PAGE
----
There seems to be a consensus that the success in inducing regeneration depends upon the choice of the explant and the nutritional and physical milieus of explant culture (Brown and Thorpe, 1986). Thus, a great deal of research has been directed towards the optimization of physiological conditions of the source seedlings, selection and culture of explants, and the phytohormones used to initiate tissue cultures (stages I, II, and III in Chart 1). The see (stage 0 in Chart 1) has also been used as an explant but prior to culture it was cut into smaller segments (Groenwald et al., 1975).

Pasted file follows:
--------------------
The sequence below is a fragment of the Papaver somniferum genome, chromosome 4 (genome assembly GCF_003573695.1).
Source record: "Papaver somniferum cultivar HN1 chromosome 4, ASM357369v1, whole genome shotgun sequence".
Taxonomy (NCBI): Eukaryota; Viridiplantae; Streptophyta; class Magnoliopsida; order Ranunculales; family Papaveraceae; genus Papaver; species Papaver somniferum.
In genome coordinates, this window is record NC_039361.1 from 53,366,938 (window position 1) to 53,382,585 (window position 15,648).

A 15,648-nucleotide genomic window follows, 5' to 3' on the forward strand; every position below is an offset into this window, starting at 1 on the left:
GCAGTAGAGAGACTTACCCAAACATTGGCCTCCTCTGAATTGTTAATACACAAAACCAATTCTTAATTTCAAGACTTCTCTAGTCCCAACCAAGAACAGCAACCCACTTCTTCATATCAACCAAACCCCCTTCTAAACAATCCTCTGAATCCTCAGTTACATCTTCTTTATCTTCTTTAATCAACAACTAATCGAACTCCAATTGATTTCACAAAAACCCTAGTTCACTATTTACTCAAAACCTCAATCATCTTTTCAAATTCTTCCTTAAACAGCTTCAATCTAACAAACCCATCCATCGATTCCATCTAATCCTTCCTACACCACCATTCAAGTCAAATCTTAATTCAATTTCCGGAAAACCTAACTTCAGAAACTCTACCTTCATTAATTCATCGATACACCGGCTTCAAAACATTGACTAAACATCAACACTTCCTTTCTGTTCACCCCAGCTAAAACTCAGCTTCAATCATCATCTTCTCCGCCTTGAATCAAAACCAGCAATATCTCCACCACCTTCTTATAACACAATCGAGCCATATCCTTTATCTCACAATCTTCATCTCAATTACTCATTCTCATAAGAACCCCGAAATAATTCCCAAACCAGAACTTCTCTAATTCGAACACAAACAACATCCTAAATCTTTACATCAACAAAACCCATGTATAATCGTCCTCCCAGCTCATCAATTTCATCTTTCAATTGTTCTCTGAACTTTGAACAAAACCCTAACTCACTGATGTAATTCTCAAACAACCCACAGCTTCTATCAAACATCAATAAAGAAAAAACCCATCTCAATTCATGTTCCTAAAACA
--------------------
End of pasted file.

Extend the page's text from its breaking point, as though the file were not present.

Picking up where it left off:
However, whole embryos separated mechanically from the seed have been used quite successfully in many plants including cereals and legumes (U.S. Pat. No. 4,857,465 and Vasil, 1987). For example, Barwale et al. (1989) isolated young embryos to develop regenerating callus cultures of soybean (U.S. Pat. No. 4,857,465).